April is Month of the Military Child (MOMC), a time where the support and sacrifice made by children in military families is honored and celebrated.  

Military Children Serve

We often forget just how much a person’s service impacts all their loved ones. Everyone from their parents to spouses, children and even friends can be greatly impacted. MOMC highlights children’s service in particular, showing some of the very real ways service can change their lives. Here are some facts about what military kids experience: 

  • Since 2001, nearly 2 million American children have had a deployed parent at least one time. 900,000 children have experienced the deployment of both parents multiple times.  

  • On average, Military kids will move 9 times by the time they finish high school. This is one of the hallmarks of military children that most people are aware of. Moving constantly can make it difficult to develop long term friendships especially in earlier years. This is a major sacrifice made by military children whether they are aware of it or not.

  • 37% of military children who have a deployed caretaker say they worry constantly about what could happen to that person. Much like older family members and friends of deployed service members, children are concerned for the safety of their deployed family members. They experience a lot of the same mental and emotional stress as adult family members.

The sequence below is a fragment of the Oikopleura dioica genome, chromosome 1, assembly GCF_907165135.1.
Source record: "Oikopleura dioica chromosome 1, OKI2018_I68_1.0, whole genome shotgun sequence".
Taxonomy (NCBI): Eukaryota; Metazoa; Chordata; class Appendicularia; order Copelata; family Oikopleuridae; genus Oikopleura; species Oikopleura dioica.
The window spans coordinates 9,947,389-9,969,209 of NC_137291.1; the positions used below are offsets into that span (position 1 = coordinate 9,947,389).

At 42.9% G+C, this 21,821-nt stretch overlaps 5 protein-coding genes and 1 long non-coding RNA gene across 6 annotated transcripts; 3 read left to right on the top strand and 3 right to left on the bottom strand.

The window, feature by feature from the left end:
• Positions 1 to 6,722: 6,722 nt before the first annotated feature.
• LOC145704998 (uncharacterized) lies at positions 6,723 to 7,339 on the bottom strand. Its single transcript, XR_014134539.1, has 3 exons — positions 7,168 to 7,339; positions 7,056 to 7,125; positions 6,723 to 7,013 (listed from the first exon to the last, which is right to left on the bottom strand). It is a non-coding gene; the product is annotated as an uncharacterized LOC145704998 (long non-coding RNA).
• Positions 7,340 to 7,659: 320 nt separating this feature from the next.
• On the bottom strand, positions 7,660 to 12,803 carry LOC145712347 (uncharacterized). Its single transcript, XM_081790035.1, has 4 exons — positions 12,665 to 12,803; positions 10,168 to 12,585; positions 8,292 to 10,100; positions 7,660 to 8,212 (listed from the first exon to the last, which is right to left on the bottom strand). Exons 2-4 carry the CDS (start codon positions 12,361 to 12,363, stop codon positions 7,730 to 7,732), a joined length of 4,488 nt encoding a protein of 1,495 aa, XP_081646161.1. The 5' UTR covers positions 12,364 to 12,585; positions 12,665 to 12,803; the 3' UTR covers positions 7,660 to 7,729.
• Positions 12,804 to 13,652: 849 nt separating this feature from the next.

• Military children experience high rates of mental health, trauma and related problems. A study showed that nearly 1 in 4 military children have reported contemplating suicide at least once.

  • Bereavement experts report that for each active duty military loss, an average of 10 people are significantly impacted. Children make up a large portion of the 68,360 family members. 

History of Month of the Military Child 

This special celebration of military children was established in 1986 by Defense Secretary Caspar Weinberger. Weinberger was a WWII Veteran and father of two who realized the unique sacrifices and challenges military children faced as a result of their parent or parents’ military service. 

Military children deal with extended separations, deployments, frequent moves, and even the injuries their parents may sustain as a result of combat. This month is created to bring awareness to the needs of military children in all areas.  

Ways to Celebrate Month of the Military Child 

Military bases worldwide offer events in honor of military children. From festivals and carnivals to special performances, giveaways and other gifts, this time is used to create fun and engaging activities for military families that everyone, especially children, will enjoy. 

  • Create a fun project with your military child(ren) showing all of the places they have lived. Moving frequently can be hard for some kids, highlighting all of the fun experiences they’ve had in each new place can help reframe the moves as new adventures.
  • Acknowledge all of the contributions they make to the family unit. Showing appreciation for the special and important role they play can help boost confidence.
  • Have a special day to celebrate MOMC in your household. April 15th is Purple Up! Day when people are encouraged to wear purple in recognition of military children, but you can create your own special ways to honor your military child in your home. A dinner or a special meal, a small party or even a game night where you give your child undivided attention and allow them to choose activities are great ways to honor them.
  • Connect with other military families to help your child create their own community of other children who understand their experiences.
At Heroes on the Water, we have always included families in our program. We know how important it is to develop a holistic community that provides wellness and healing for everyone. Join us at an upcoming event, or help us by volunteering! 

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